WASHINGTON: The U.S. Federal Reserve is wary of giving “fintech” firms such as OnDeck Capital Inc or Kabbage Inc. access to the country’s financial infrastructure, putting the central bank at odds with other regulators looking to bring them into the fold.
The Office of the Comptroller of the Currency (OCC) and the Federal Deposit Insurance Corporation (FDIC) are exploring granting federal bank-like licenses to tech-driven firms that offer financial services, such as money transfers and lending.
The plan is part of a broader push by President Donald Trump’s administration to boost small businesses and promote job growth. Federal licenses would allow fintech firms, which currently operate under a patchwork of state rules, to reduce their regulatory costs and expand into new regions and products.
However, fintech firms say they are reluctant to invest heavily in the nationwide expansion without access to the payment systems, settlement services, and other Fed tools and the central bank has yet to decide whether to let those lightly-regulated players in.
Many Fed officials fear these firms lack robust risk-management controls and consumer protections that banks have in place.
Companies such as PayPal and LendingClub Corp have attracted millions of customers by offering greater convenience or better prices than traditional banks. The OCC and the FDIC say such firms can broaden access to financial services because their low-cost models allow them to reach poorly served areas and offer small loans that are uneconomical for bigger banks.
But some fintech firms say they would be reluctant to invest the time and resources in applying for and maintaining the new OCC fintech license unless the Fed gives them access to the payments system, so they will not have to depend on banks to route money for them. Direct access would eliminate bank routing fees, a top-five operating cost for many fintech firms and would allow them to compete more effectively with traditional lenders.
Unveiled in July, the OCC special charter allows fintech’s to operate nationwide under a single license, provided they satisfy some liquidity, capital and contingency planning requirements.
Currently, state regulators that oversee fintech’s focus primarily on consumer protections, such as capping interest rates on lending products, privacy safeguards, and preventing unfair or deceptive practices. Some states may also require firms to comply with anti-money laundering rules, submit business plans or allow onsite examinations.
By comparison, nearly every aspect of banks’ operations is subject to rigorous scrutiny and multiple federal and state laws. These include a host of capital and liquidity requirements, operational risk, cyber risk, vendor risk, anti-money laundering and bank secrecy rules, fair lending and anti-discrimination lending laws.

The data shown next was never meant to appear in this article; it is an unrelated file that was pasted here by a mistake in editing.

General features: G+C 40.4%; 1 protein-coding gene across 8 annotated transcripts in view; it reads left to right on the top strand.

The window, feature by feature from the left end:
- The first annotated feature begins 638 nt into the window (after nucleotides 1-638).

The OCC fintech charter does not permit companies to collect federally insured deposits, now a precondition for accessing the Fed’s payment system.
In private meetings, Fed officials in Washington are divided on the issue, with many reluctant to offer any reassurances or even guidance on how fintechs should proceed, said fintech executives.
Some officials are unsettled by the rapid growth of fintech firms, which half of U.S. consumers now use to transfer money, according to consultancy EY.
From 2010 to 2017, more than 3,330 new fintech firms were created, according to the Treasury, with financing for such firms soaring thirteen-fold over that period to $22 billion.
Officials worry these young players favour growth over risk-management and regulatory know-how – a concern exacerbated this month when fintech Robinhood mistakenly claimed its new checking and savings accounts were federally insured.
Some officials worry that direct access to the payment network would mean that a fintech firm’s collapse, a major IT stumble or cyber breach, could spread risk across the system or hurt consumers.
Fintech firms argue their rapid growth simply reflects strong demand for their services and that many are already complying with a host of state regulations. A spokeswoman for the Federal Reserve Board in Washington declined to comment, but Lael Brainard, one of its governors who is leading the Fed’s thinking on the issue, has also urged caution over letting fintech’s into the Fed system.
The regulator is in discussions with dozens of firms and expects to award the first national license under the new charter early this year, a development fintechs hope will put pressure on the Fed to formally clarify its stance.